It wasn't an easy decision, but probably a wise one for Arundel's Bernie Walter.
The Wildcats' baseball coach will step down at the end of this season as coach, athletic director and chairman of physicaleducation at the Gambrills school to become the county coordinator of physical education.
Acting coordinator Rick Wiles will become assistant to Walter, who succeeds Paul Rusko. Rusko retired at the end of last year, but came back in the fall on a personal services contract.
Due to the current budget crunch, the county was not expected to fill the position this year. Last week Wiles said it didn't look like they would fill it next year.
Walter, who confirmed the appointment yesterday, is one of the highest-paid teacher/coaches in the county and agreed to take the position at his current salary.
"I'm almost 50 years old, and there comes a time for everybody to move on to something else," said Walter, who battled back from a heart attack in the spring of 1988.
"I feel like I have accomplished about all I can coaching baseball, and it's time to give Tut (O'Hara) a shot. Besides, it might be less tension and stress for me."
O'Hara, a longtime assistant to Walter, will become the new Arundel baseball coach, while veteran coachand physical education instructor Bill Zucco will succeed Walter as athletic director.
"After all Bernie has done in high school sports, it's time for him to explore something new," said Zucco. "We're going to miss him around here, but he knows the county, and we're sure he will do a great job."
Walter is the only high school baseball coach in Maryland to win five state championships. He won a World Juniors title in 1988 as coach of the U.S. Baseball Federation Junior National team in Australia, and two years ago his Mayo Post No. 226 teamwon the 18-and-under American Legion national title.
He hopes to go out this spring with a sixth state championship and 300 wins. Walter notched win No. 287 Monday as his Wildcats (2-0) nipped defending mythical national champion Northeast, 4-3, to end the metro area's longest winning streak at 25.
"This team is capable and, yes, it would be nice to go out that way," said Walter, who is in his 19th season as Arundel's head baseball coach.
The announcement of Walter's new post was met with mixed emotions around the county because of his controversial nature. But most thought his extensive background in athletics and administration as a department head made him an excellentchoice.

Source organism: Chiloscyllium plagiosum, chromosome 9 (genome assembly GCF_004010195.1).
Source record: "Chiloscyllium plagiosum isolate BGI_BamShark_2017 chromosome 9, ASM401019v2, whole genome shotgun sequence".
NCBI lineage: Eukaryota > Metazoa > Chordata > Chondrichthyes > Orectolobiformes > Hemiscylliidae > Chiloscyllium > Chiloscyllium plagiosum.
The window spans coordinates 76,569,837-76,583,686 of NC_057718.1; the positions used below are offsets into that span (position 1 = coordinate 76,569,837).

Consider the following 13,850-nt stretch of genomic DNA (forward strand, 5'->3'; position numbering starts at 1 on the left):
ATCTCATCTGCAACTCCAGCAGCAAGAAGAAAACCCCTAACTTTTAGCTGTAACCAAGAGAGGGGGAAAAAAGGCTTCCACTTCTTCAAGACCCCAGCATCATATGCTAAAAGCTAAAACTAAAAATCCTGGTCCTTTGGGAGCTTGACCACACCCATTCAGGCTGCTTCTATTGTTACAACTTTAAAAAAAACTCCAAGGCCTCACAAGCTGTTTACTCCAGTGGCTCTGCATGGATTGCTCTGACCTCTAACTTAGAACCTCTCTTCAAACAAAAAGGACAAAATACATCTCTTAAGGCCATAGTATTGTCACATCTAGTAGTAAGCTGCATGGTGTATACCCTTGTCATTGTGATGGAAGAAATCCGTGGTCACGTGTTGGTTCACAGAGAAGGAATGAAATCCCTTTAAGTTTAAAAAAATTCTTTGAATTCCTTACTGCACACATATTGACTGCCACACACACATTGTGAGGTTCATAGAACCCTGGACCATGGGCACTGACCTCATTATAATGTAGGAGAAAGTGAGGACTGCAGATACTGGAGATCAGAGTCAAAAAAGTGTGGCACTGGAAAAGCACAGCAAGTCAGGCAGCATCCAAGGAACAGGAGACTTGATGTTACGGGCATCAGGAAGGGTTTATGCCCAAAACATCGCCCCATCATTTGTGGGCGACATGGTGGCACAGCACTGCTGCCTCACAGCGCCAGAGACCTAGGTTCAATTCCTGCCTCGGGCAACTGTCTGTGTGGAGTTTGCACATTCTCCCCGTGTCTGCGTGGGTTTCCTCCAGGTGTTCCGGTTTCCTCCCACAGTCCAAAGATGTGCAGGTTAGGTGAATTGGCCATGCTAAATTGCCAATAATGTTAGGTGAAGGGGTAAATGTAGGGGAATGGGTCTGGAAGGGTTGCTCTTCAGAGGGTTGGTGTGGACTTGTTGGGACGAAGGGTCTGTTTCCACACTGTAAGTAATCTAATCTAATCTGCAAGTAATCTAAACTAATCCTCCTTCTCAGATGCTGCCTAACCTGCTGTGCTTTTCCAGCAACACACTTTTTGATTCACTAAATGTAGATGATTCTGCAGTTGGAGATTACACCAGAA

"Bernie is well-qualified for the position, and I don't think anybody has done more or knows more about Anne Arundel County physical education and athletics than he," said Ken Nichols, assistant to the county superintendent and a former Arundel principal.
Walter plans to implement a new program that will require all students to take a physical education class once a day for four years.
"We will also step up our dance and aerobics program, especially in the elementary schools where Rick (Wiles) has had a lot of experience and knows his stuff," said Walter. "I want to see kids excel in time management and see no reason, for instance, that they couldn't take a language and aerobics in the same class.
"We have to give our kids more credit. They can do better than walk and chew gum at the same time ifwe give them a chance. They could recite Spanish while they dance aerobics."
Rusko, the man Walter replaces, said "if I could have picked someone it would have been Bernie. He loves the county, is ahead of his time, an innovator. Bernie is a mountain of knowledge. When I needed to know a rule or regulation, I consulted Bernie. He always knew and was great at establishing policy."
A concern for Walter will be the setting of policy during what is the dawning of a new era with Baltimore public schools about to merge with the state and issues that include increased support for higher academic standards and athletic eligibility.
Walter's views on academics and athletics have been different than others, but he has had a change of heart.
"I told the board that if I got the job, that I would go along with raising the grade-point average requirement for athletics," Walter said yesterday.
"We really should raise it to a 2.50 in order to accommodate the National Collegiate Athletic Association. After all, it's urgent for us to be consistent with the NCAA because that is our purpose,to prepare student-athletes to play Division I sports."
Board of Education member Tom Twombly was glad to hear Walter had changed his opinion.
"I know that Bernie was vociferously against raising the current 1.67 GPA requirement, but people have a way of coming around," said Twombly. "But I do anticipate a fight with him over enrollmentconcepts. His modified open enrollment idea is not good because it puts an emphasis on athletics and wanting to play for the best coaches."
Walter hopes to crusade for freedom of choice for students.